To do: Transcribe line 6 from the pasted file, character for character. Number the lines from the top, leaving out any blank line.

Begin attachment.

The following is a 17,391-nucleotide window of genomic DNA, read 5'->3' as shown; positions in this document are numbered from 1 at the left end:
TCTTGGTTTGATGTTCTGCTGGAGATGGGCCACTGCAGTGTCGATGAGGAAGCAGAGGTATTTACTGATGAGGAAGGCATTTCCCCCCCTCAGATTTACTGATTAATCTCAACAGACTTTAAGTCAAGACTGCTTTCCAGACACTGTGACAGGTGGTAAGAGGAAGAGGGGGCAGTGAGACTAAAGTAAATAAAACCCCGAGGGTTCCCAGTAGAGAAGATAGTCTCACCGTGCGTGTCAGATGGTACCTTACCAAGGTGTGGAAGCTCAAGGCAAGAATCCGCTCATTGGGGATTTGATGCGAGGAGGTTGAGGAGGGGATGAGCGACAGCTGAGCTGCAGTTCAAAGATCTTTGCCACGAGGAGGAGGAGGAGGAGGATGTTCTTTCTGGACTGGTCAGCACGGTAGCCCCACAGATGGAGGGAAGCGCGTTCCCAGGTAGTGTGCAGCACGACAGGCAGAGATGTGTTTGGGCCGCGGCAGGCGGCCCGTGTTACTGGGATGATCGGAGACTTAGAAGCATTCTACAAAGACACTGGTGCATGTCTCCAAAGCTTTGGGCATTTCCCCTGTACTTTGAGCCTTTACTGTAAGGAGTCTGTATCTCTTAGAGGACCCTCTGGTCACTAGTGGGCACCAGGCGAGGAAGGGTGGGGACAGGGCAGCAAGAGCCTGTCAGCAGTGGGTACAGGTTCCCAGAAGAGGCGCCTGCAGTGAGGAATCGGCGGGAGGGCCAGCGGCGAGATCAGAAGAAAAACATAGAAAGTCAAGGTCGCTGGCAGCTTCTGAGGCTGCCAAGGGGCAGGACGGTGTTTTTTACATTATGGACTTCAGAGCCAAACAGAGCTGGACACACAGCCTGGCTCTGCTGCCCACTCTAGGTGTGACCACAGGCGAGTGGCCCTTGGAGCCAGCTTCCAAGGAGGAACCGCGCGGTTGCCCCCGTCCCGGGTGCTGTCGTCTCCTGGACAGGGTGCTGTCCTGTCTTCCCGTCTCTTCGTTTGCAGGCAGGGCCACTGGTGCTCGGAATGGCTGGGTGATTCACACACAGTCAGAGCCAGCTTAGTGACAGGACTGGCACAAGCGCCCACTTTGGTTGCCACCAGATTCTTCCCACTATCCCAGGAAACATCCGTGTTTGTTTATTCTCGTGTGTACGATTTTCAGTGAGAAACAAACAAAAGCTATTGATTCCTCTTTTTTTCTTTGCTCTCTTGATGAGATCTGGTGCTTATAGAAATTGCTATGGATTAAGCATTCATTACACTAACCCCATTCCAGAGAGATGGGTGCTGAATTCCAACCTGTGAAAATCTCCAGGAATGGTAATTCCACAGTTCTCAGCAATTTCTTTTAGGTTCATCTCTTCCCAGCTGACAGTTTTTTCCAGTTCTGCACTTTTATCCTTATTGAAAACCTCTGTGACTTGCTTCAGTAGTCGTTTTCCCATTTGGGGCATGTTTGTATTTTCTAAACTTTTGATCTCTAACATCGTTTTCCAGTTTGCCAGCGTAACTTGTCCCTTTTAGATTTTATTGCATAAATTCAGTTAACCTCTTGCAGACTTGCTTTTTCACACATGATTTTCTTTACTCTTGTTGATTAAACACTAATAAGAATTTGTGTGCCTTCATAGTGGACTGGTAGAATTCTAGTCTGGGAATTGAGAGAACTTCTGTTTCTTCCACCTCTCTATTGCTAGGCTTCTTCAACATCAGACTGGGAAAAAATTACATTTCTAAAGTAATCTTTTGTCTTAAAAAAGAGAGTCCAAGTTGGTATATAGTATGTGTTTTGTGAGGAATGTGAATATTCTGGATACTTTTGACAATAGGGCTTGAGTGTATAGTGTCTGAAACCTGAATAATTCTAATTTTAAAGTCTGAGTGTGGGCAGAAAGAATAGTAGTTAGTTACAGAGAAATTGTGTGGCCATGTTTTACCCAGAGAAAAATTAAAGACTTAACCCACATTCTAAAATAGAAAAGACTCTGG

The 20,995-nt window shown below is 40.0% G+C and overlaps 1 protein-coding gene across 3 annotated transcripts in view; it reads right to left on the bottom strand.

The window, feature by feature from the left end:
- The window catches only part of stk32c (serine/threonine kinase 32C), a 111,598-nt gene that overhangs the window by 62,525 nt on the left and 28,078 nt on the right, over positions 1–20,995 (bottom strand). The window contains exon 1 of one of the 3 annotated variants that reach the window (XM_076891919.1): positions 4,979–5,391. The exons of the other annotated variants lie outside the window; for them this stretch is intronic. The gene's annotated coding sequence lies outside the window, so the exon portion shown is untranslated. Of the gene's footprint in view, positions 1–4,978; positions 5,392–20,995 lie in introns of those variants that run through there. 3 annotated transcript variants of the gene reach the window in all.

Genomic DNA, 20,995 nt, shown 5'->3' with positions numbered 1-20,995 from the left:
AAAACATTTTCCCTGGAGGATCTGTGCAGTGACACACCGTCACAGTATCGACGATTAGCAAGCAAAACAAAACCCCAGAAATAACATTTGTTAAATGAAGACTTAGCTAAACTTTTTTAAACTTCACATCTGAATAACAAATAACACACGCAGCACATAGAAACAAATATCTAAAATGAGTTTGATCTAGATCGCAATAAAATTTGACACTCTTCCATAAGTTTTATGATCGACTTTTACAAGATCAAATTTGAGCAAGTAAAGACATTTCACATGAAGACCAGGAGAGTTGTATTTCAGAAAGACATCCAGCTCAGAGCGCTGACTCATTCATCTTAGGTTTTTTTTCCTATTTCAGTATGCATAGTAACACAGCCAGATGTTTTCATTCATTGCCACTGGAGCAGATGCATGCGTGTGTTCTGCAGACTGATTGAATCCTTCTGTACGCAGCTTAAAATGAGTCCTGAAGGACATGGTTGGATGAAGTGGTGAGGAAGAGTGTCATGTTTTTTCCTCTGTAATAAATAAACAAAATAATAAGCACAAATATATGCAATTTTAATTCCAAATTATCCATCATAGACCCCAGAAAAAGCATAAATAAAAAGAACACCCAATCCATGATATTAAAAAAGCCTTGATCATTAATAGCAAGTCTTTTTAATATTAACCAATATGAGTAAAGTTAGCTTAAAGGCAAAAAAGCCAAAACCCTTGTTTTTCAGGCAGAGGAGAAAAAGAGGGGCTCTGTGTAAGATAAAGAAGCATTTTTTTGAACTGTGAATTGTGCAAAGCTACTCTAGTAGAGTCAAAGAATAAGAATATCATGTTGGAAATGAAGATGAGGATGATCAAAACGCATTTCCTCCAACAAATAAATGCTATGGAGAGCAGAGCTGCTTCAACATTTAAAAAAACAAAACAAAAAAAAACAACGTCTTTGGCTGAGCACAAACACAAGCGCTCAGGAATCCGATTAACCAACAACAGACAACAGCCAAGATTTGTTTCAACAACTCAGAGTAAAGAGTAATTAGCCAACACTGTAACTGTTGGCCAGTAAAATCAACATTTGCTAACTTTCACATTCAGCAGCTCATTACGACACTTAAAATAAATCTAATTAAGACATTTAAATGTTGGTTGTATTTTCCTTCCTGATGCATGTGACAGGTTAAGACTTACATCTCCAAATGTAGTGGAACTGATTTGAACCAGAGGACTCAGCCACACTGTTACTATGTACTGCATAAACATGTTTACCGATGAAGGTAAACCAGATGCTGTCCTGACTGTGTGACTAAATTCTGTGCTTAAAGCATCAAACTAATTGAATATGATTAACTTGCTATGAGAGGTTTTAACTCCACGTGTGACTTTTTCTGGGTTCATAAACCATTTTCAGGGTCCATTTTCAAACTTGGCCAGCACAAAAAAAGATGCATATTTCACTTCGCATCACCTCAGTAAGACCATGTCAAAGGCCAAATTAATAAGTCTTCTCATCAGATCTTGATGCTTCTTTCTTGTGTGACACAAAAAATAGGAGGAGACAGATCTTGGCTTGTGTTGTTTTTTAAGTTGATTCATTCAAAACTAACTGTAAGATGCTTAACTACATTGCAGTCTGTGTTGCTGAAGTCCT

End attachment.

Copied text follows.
Genomic DNA, 20,995 nt, shown 5'->3' with positions numbered 1-20,995 from the left: